Lewis University’s main campus in Romeoville was overflowing with a record number of freshmen students this fall – so much so that administrators at the Romeoville university had to put students on a dorm waiting list.
That type of enrollment spike is unusual compared to national and state enrollment trends. But Lewis and the University of St. Francis in Joliet have bucked those trends for the past several years.
Total headcount enrollment at Lewis rose from 6,616 last fall to 6,706 in 2014. And the university has experienced a 7.6 percent increase since 2010.
Over at USF, enrollment has grown 13 percent during the past five years. In 2005, total enrollment stood at 3,033. It peaked at 3,743 last year before dropping slightly this year to 3,710.
“We’re in a period right now when the projected number of high school graduates is declining and it’s projected to continue to decline,” said Ray Kennelly, senior vice president for strategic enrollment management at Lewis. “We’re bending that trend because of the courses we provide.”
Private four-year liberal arts colleges are seeing a small decline in enrollment
“The demographics of the Midwest are such that demographic groups are growing and declining at various rates,” said Jerry Fuller, executive director of Associated Colleges of Illinois.
The white high school graduate population in the Midwest is declining, while black and Hispanic populations are rapidly increasing. As a result, more students from low-income backgrounds are applying for college, Fuller said.
He said small colleges attract students with strong scholarship and financial aid programs.
The trend for Illinois’ private four-year colleges has been a stable but slightly growing enrollment, he said. Some states are seeing sharp declines and some have experienced steady growth.
“They’re taking a greater market share from public institutions,” Fuller said, including University of Illinois at Urbana-Champaign, which this fall saw a 5.4 percent decline in freshmen enrollment.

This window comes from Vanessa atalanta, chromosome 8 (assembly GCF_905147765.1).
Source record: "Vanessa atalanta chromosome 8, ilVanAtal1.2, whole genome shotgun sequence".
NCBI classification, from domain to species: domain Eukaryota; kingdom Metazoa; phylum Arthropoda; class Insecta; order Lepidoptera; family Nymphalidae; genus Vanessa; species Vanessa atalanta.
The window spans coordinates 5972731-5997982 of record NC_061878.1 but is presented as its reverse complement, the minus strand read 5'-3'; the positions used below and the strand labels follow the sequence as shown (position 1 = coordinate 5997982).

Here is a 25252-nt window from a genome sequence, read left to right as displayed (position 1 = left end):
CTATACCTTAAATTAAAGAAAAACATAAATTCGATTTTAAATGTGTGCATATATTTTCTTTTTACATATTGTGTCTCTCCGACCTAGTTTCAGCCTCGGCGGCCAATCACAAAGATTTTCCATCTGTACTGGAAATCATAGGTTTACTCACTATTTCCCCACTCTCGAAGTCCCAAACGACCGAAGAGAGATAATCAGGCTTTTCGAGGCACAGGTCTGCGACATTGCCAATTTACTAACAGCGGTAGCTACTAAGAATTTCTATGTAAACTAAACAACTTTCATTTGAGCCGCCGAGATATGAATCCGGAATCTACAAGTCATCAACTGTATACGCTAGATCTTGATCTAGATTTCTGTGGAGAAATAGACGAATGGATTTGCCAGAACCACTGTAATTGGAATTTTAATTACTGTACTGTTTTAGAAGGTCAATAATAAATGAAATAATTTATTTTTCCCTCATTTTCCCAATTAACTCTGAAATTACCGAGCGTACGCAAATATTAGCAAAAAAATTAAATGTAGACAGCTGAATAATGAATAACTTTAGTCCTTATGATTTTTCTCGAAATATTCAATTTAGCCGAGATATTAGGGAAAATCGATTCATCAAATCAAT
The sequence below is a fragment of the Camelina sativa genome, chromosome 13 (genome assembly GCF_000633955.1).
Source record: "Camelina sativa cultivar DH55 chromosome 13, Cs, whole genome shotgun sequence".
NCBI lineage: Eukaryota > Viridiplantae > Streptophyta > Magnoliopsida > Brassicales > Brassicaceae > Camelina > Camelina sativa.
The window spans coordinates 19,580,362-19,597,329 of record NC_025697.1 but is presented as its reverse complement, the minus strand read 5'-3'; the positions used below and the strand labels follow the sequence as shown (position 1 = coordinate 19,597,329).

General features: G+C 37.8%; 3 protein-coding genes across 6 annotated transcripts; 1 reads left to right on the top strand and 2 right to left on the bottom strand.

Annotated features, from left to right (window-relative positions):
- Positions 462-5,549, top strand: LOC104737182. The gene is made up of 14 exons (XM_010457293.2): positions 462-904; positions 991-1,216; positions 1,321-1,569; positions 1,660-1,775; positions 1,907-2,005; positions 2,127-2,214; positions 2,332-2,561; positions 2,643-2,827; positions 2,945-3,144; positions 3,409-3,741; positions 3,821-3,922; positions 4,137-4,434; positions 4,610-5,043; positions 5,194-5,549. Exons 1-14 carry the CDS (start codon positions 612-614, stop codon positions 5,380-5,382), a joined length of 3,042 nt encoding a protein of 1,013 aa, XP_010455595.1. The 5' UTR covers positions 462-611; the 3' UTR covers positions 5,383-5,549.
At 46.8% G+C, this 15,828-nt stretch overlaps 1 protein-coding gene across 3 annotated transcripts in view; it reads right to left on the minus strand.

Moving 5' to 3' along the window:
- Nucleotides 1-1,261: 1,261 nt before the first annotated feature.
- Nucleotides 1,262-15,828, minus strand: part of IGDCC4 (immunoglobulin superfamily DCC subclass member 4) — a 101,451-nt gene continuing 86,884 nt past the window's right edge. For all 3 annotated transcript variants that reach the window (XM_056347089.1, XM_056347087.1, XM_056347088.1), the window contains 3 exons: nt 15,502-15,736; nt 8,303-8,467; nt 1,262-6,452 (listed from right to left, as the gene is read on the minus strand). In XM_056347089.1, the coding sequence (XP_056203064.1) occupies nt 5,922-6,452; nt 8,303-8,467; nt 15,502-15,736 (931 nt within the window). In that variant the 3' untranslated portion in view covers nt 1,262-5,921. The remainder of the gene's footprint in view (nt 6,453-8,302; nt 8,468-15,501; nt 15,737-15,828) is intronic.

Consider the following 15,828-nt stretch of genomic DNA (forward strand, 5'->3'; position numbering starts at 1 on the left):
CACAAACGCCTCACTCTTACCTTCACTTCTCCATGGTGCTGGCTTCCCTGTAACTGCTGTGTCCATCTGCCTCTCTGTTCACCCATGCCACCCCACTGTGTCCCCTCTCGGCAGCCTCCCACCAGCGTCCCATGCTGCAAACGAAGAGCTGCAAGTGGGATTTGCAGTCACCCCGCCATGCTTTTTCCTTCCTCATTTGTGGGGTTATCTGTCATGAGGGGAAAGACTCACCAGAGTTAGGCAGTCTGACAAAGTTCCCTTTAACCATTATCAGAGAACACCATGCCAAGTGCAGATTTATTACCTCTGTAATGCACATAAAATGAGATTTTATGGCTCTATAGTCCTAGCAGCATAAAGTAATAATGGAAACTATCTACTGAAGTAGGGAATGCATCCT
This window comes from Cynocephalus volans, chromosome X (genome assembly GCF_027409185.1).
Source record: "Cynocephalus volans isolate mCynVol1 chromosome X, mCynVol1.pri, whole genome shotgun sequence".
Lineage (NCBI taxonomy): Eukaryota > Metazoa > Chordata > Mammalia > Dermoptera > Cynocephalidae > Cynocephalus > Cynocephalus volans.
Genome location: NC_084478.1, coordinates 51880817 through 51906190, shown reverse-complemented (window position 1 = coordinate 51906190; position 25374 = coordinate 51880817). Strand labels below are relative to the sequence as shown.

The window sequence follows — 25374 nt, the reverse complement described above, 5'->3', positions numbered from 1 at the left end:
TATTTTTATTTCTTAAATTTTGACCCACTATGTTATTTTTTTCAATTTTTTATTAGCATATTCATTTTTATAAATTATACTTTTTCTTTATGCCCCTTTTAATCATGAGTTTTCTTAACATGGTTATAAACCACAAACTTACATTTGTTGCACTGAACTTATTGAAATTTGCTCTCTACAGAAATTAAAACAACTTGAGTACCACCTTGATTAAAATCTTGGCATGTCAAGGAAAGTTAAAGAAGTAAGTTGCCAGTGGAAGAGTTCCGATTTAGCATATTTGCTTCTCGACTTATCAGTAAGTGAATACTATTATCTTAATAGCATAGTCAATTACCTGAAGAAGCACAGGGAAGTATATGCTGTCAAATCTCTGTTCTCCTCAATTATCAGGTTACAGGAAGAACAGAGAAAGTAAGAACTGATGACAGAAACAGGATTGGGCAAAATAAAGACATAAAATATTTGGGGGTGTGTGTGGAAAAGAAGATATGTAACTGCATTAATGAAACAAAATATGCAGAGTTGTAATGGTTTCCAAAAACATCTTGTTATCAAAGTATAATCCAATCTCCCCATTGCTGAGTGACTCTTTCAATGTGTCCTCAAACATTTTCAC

Lewis is offering programs that Kennelly said are becoming more valuable in the workforce.
“So many of our academic programs are tied closely to emerging and current career opportunities,” he said, specifically noting the success of the university’s nursing and aviation career tracks.
The university’s research showed the most important factor students considered in determining where to attend college is whether it will get them a job after graduation.
A microcosm of Lewis’ rising enrollment seems to be interest in the university’s new Unmanned Aircraft Systems certificate track.
“So many industries across the globe from news gathering, police, to maybe Amazon will be using this technology,” Kennelly said. “We’ve tried to stay ahead of the curve in terms of programs.”
Student demographic shift
The story is similar at USF, which has seen enrollment growth of 13 percent during the past five years.
In 2005, total enrollment stood at 3,033. It peaked at 3,743 last year before dropping slightly this year to 3,710.
But Vice President for Admission and Enrollment Services Chuck Beutel said a more interesting shift was the fluctuating enrollment in USF’s undergraduate, graduate and adult degree programs.
“At the height of the recession we saw [enrollment in] graduate programs and adult degree programs decline,” he said. This was because of prospective non-traditional students tightening their budgets and their employers not paying as much for continuing education.
At the same time, traditional undergraduate enrollment steadily grew from 1,276 in 2009 to 1,421 in 2013.
Beutel said the growth and population boom in Will, Grundy and Kendall counties helped pad the effects of a struggling economy for private institutions like USF.
This year, the university’s graduate and adult degree enrollment grew slightly, while undergraduate enrollment dropped.
Many factors go into the drop of incoming high school graduates. But Beutel said one of the next troubling trends for higher educational institutions could be high school graduates declining to attend college.
“I’m anxious to see, are we going to look at the first class of high school grads that go to college at a lower rate than the previous year,” he said. “You’re seeing students question the value of college education now. More are taking a semester or year off and are working instead.”
Beutel said USF tries to maintain a “diversified enrollment portfolio” so the university can sustain changes in student trends.
“It’s constantly changing,” Beutel said.
BY THE NUMBERS
5-year total fall headcount enrollment for Lewis University and University of St. Francis:
• 2010: 6,230
• 2011: 6,461
• 2012: 6,644
• 2013: 6,616
• 2014: 6,706
University of St. Francis
• 2010: 3,286
• 2011: 3,330
• 2012: 3,442
• 2013: 3,743
• 2014: 3,710